Of course, there are plenty of SiteGround affiliates too (yes, including me). But I pull most of my reviews from social media and will address the 2 main concerns of SiteGround – high renewal prices and CPU limits. I will also tell you that most people who migrate away from SiteGround either go to DigitalOcean on Cloudways or A2 (see my other hosting alternatives).


3. Do Your Research On EIG

The same company (Endurance International Group) owns 60+ different hosting companies including Bluehost, HostGator, HostMonster, Site5, iPage, Unified Layer, and many others.

Why you should avoid EIG

  • They have shareholders to please (profits over people)
  • The cut costs by packing too many people on the same server
  • They “streamline” support by firing staff and making customers wait forever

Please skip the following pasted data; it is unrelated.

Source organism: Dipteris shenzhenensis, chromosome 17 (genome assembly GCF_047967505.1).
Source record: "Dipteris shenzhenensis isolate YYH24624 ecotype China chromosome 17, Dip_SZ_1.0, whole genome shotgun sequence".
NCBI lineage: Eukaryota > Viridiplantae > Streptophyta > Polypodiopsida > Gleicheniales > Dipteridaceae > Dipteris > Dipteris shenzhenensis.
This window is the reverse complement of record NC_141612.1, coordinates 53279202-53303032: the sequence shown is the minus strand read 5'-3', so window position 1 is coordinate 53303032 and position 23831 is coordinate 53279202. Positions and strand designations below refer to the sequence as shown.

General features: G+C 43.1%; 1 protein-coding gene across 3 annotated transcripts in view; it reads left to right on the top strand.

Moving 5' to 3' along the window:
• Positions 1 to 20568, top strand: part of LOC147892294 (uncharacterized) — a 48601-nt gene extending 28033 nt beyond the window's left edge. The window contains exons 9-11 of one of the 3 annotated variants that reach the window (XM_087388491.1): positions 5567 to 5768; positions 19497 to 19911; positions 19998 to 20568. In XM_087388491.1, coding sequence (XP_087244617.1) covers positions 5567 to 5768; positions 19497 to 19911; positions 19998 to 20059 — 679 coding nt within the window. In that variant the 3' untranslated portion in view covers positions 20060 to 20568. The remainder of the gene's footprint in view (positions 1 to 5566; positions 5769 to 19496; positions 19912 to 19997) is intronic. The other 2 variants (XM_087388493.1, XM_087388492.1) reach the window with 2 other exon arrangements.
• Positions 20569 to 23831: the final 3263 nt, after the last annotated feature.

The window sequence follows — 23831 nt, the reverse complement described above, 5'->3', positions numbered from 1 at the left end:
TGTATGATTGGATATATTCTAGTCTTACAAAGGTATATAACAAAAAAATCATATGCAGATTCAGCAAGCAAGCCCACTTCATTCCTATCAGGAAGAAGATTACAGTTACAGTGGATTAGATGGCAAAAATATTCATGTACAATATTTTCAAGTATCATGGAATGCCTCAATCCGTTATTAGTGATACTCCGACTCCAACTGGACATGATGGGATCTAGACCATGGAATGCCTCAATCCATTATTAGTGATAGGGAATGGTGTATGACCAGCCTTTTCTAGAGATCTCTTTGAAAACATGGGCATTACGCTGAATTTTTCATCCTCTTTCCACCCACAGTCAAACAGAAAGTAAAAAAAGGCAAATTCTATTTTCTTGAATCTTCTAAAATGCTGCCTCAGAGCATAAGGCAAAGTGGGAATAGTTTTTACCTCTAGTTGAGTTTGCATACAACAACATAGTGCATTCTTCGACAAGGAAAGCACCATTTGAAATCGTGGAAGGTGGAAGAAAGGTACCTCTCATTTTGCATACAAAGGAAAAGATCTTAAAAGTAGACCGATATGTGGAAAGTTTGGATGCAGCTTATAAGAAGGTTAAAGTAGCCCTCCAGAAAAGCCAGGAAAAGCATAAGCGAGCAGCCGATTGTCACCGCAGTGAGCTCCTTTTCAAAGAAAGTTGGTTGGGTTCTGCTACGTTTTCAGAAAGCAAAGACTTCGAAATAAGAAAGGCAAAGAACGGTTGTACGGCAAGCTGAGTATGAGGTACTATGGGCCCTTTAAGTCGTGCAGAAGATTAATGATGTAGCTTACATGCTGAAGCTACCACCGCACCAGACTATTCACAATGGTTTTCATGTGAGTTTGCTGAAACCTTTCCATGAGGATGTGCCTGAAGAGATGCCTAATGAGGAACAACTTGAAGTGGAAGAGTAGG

• They don’t actively invest in new technology (slow to release new PHP versions)
  • They are known for acquiring decent hosting companies, but then they go downhill


Read this about EIG…

EIG Facebook
EIG Twitter


4. Bluehost Servers Are Slow As Hell

If you care about fast load times and good GTmetrix/Pingdom reports, Bluehost won’t help. They overcrowd their servers and tons of people complain about this on Facebook + Twitter.

Here’s what Bluehost says in their user agreement:

“Accounts with a large number of files (inode count in excess of 200,000) can have an adverse effect on server performance.”

Just to give you an idea, SiteGround has a 150,000, 300,000, and 450,000 inode limit for their StartUp, GrowBig, GoGeek plan accordingly. Which hosting plan is Bluehost referring to when they mention these 200,000 inode limits? We can only guess, but judging by the amount of people complaining about their servers, that limit probably applies to most plans on Bluehost.

SiteGround vs Bluehost Support

Bluehost Slow Server Response Time

Bluehost Server Response Time Dedicated

Worst Server Response Time Bluehost